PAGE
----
I received a really insightful email recently from a parent of one of my students from last year, who is now studying on the Production Art and Design – Set and costume design course at the Royal Conservatoire of Scotland.
I’ve pretty much copied the email into this post because some of the information and insight that it contains is so useful for many of you, whether you are applying to this course or not – much of it is universal.
“First of all I would like to thank you on behalf of Erin and myself for all your help. The whole process of applying or art and design courses can be somewhat daunting and confusing with each application wanting very different things. I have to say that January and much of February was a very stressful time for us both. Your support with the digital portfolio was fantastic and your (mentoring) advice invaluable. It very much eased the pressure for the Edinburgh application so thank you.
The outcomes of the applications were:
Heriot Watt: Textiles – Unconditional offer
Heriot Watt: Fashion Technology – Unconditional offer
Edinburgh College of Art: Textiles – Withdrew
Edinburgh College of Art: Performance Costume – Withdrew and didn’t send folio
Dundee: Foundation Art – Withdrew
Royal Conservatoire of Scotland (RCS): Production Art and Design – Set and costume design – Unconditional offer
The conservatoire application was made via ‘C’ UCAS. This is the UCAS Conservatoire process which allows you to apply up to 6 conservatoires in addition to the 5 applications to UCAS.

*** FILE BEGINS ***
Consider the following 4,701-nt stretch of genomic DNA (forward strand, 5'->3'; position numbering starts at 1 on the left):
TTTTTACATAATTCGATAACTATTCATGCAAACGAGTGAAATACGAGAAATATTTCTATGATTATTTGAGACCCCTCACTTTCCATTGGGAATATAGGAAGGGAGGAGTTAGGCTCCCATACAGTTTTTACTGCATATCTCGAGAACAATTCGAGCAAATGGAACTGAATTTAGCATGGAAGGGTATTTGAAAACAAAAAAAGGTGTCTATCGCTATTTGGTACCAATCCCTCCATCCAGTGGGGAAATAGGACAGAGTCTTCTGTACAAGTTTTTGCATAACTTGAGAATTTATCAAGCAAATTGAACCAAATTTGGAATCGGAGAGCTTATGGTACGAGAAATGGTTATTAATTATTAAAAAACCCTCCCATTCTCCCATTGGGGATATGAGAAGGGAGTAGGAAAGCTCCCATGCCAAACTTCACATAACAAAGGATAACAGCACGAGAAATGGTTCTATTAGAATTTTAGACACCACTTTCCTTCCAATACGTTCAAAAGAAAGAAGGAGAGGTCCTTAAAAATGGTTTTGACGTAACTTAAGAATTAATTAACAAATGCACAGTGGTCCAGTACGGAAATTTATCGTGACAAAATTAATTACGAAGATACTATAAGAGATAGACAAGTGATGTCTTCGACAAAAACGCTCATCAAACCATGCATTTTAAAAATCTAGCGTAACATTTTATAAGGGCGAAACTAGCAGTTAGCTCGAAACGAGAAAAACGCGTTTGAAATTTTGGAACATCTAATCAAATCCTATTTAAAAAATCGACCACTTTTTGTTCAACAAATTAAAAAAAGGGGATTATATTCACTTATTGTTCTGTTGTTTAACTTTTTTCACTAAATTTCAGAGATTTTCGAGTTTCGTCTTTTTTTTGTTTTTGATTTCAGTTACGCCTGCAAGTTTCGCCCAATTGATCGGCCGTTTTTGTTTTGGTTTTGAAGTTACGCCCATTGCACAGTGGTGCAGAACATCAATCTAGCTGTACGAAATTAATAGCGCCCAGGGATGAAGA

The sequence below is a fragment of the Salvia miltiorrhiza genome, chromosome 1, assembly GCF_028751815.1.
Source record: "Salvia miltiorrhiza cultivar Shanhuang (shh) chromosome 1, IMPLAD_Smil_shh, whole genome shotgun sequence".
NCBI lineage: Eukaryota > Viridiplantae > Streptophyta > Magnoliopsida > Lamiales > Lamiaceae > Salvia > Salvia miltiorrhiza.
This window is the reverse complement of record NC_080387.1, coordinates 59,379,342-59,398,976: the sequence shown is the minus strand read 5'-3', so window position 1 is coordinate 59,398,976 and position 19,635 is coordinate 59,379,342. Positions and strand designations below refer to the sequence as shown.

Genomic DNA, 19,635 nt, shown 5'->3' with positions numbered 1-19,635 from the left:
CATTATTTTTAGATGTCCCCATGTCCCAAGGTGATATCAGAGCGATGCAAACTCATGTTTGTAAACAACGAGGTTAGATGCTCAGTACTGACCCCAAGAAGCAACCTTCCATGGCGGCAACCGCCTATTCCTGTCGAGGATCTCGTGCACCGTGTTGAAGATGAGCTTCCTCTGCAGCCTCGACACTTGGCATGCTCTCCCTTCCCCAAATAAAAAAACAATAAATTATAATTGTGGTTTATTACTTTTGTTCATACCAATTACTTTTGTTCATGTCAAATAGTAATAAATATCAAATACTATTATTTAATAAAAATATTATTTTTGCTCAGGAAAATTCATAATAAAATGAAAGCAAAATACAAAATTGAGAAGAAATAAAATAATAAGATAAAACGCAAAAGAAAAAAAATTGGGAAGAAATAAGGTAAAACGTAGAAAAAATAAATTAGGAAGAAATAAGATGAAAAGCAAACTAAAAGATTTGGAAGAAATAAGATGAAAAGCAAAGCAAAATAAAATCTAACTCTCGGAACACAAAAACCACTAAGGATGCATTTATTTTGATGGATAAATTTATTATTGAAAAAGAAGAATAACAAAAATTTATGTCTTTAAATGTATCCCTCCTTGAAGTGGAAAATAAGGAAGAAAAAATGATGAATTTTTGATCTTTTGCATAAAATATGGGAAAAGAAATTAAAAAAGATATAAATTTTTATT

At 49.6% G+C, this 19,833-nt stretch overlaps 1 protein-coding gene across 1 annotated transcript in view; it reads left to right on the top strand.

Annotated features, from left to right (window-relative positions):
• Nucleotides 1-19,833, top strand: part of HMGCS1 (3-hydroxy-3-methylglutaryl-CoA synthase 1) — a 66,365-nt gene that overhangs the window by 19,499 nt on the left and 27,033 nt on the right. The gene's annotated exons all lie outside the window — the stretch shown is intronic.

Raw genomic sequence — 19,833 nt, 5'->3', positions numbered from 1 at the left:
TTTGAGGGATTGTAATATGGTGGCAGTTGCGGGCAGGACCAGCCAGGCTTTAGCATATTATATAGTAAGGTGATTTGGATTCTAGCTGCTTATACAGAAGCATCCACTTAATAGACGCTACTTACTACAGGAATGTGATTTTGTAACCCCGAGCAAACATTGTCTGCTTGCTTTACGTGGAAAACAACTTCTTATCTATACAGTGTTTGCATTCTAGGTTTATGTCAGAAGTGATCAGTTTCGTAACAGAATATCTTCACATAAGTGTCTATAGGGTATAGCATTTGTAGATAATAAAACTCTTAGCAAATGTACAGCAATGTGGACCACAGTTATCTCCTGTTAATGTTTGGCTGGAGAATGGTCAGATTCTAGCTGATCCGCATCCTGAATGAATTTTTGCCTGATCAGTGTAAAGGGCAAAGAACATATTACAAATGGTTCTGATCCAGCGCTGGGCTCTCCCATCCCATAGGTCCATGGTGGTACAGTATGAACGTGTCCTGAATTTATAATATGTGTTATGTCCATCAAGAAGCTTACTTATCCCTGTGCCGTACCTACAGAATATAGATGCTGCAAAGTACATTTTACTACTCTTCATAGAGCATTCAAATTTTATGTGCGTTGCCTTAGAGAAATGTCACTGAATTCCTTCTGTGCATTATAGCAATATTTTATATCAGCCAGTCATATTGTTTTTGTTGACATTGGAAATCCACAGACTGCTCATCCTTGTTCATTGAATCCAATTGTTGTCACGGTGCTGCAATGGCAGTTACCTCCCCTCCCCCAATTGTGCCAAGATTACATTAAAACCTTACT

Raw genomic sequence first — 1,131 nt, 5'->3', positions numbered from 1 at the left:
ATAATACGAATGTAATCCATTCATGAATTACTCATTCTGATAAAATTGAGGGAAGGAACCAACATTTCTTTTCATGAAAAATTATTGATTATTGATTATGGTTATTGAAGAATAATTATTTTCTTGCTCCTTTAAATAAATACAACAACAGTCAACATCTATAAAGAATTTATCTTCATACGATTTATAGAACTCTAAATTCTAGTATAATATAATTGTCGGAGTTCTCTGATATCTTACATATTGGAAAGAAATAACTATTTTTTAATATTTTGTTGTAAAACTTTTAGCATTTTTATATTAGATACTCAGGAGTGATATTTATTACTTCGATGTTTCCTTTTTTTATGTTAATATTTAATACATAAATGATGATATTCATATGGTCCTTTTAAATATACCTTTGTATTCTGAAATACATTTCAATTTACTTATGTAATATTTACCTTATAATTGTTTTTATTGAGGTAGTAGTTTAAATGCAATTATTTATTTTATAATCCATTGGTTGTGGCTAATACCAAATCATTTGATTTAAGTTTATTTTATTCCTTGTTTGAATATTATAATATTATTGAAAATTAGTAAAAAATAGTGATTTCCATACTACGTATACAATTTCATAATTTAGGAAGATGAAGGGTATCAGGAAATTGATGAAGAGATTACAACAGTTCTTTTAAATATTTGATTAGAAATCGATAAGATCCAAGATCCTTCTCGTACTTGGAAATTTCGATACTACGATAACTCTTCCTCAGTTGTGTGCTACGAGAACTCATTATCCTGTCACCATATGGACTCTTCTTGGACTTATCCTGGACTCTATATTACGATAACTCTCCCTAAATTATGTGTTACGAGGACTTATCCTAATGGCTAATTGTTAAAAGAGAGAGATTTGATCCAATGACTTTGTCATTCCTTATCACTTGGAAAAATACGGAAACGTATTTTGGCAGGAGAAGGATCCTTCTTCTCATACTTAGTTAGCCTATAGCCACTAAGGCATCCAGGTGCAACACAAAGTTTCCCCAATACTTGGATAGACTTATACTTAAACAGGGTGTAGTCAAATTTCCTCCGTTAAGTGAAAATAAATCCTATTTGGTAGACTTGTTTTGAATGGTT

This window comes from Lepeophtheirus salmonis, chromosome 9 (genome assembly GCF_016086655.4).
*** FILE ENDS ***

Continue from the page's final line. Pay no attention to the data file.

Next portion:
Erin has accepted the place at the Conservatoire and is absolutely thrilled and delighted to have been successful with her first choice. Her interview was on the 9th Feb and acceptance came on the 14th hence why she withdrew from the other courses.
We both hoped that It might be helpful for future students if we briefly summarised what Erin learned during the application process so here goes.
As you know initially Erin was interested in Edinburgh College of Art Performance Costume course after attending the graduate show. It was only after attending numerous open days did she ever consider textiles after being so impressed with the facilities at Heriot Watt University. She had never heard of the fashion technology course before then either and found combination of design and practical problem solving was extremely appealing and the excellent job prospects very attractive. She decided not to apply for the Queen Margaret University costume course as it seemed to be much more focused on costume construction rather than design and withdrew from the Edinburgh College of Art course for pretty much the same reason. Dundee was her back up.